Abstract: The discovery that an apoptosis-like, programmed cell death (PCD) occurs in a broad range of protozoan parasites offers novel therapeutic tools to treat some of the most serious infectious diseases of humans, companion animals, wildlife, and livestock. Whilst apoptosis is an essential part of normal development, maintenance, and defence in multicellular organisms, its occurrence in unicellular parasites appears counter-intuitive and has proved highly controversial: according to the Darwinian notion of “survival of the fittest”, parasites are expected to evolve strategies to maximise their proliferation, not death. The prevailing, and untested, opinion in the literature is that parasites employ apoptosis to “altruistically” self-regulate the intensity of infection in the host/vector. However, evolutionary theory tells us that at most, this can only be part of the explanation, and other non-mutually exclusive hypotheses must also be tested. Here, we explain the evolutionary concepts that can explain apoptosis in unicellular parasites, highlight the key questions, and outline the approaches required to resolve the controversy over whether parasites “commit suicide”. We highlight the need for integration of proximate and functional approaches into an evolutionary framework to understand apoptosis in unicellular parasites. Understanding how, when, and why parasites employ apoptosis is central to targeting this process with interventions that are sustainable in the face of parasite evolution.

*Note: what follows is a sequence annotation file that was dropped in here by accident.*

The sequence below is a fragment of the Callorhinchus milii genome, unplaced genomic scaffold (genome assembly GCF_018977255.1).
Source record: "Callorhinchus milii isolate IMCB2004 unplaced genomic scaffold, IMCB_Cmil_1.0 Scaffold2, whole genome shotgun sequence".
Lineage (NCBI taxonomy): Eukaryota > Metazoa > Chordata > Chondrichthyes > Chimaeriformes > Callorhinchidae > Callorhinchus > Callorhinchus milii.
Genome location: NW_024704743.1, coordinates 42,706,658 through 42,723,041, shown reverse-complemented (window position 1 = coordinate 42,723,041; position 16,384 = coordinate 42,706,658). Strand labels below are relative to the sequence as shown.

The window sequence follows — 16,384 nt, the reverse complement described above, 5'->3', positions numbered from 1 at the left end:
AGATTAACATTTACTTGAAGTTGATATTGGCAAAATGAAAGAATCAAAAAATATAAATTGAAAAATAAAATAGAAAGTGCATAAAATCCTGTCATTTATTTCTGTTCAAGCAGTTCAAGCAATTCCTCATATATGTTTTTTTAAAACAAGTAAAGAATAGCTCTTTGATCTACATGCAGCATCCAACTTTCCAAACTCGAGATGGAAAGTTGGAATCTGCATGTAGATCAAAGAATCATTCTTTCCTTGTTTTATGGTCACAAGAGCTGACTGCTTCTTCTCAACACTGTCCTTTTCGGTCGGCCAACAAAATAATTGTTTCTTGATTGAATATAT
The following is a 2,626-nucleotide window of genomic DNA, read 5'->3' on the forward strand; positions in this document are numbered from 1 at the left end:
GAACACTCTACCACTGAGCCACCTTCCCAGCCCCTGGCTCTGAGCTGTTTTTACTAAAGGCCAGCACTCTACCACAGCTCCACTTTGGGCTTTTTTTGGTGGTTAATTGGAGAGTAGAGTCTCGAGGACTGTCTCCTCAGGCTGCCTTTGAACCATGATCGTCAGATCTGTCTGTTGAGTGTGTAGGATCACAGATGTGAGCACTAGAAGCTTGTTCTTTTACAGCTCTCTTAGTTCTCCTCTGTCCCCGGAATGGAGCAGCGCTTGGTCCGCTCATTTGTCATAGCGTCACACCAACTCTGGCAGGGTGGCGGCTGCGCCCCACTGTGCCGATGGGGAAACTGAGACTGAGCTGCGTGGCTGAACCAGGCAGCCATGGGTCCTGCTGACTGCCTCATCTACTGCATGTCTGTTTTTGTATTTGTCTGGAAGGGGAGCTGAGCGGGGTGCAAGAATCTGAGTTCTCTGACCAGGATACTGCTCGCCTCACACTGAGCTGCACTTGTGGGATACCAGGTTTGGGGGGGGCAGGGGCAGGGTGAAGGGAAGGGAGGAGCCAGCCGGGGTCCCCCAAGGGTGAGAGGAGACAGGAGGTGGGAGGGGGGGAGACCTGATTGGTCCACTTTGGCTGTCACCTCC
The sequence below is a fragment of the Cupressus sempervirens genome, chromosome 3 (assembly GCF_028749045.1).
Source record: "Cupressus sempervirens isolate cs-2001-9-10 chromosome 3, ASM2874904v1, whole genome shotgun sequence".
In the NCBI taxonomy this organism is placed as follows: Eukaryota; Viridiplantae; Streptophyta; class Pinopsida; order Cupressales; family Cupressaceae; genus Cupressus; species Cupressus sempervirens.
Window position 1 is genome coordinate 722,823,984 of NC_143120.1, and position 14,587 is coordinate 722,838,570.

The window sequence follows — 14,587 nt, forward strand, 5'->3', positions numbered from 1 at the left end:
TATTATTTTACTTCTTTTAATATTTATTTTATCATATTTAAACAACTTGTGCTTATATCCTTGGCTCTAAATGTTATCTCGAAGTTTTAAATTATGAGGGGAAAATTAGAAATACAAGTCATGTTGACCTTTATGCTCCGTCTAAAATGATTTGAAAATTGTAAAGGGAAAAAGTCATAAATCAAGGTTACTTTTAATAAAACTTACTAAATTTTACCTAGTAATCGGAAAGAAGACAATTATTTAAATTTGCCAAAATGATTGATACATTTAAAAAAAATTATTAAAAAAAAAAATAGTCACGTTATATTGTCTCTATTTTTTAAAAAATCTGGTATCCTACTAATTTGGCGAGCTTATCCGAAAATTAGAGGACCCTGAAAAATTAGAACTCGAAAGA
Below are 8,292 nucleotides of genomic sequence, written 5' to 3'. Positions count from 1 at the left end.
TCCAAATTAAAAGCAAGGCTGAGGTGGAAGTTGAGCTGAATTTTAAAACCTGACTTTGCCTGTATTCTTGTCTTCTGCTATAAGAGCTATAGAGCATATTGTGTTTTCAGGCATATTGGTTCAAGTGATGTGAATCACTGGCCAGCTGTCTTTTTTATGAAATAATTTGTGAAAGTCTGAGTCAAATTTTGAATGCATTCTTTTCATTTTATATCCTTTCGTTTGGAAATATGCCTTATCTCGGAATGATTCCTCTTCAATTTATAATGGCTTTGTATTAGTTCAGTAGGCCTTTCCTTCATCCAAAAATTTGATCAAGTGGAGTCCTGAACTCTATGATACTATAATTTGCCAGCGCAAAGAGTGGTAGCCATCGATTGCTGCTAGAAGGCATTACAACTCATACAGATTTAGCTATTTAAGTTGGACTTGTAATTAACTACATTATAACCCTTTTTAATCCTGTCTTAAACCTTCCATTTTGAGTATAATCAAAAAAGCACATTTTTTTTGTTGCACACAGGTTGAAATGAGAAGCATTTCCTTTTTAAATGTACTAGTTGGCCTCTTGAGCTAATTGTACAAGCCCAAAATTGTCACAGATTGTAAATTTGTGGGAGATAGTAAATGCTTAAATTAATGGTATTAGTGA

Soft SUSY Breaking Grand Unification: Leptons vs Quarks on the Flavor Playground
Ciuchini, M.;Masiero, A.;Paradisi, P.;Silvestrini, L.;Vempati, S. K.;Vives, O.
High Energy Physics - Phenomenology , 2007, DOI: 10.1016/j.nuclphysb.2007.05.032
Abstract: We systematically analyze the correlations between the various leptonic and hadronic flavor violating processes arising in SUSY Grand Unified Theories. Using the GUT-symmetric relations between the soft SUSY breaking parameters, we assess the impact of hadronic and leptonic flavor observables on the SUSY sources of flavor violation.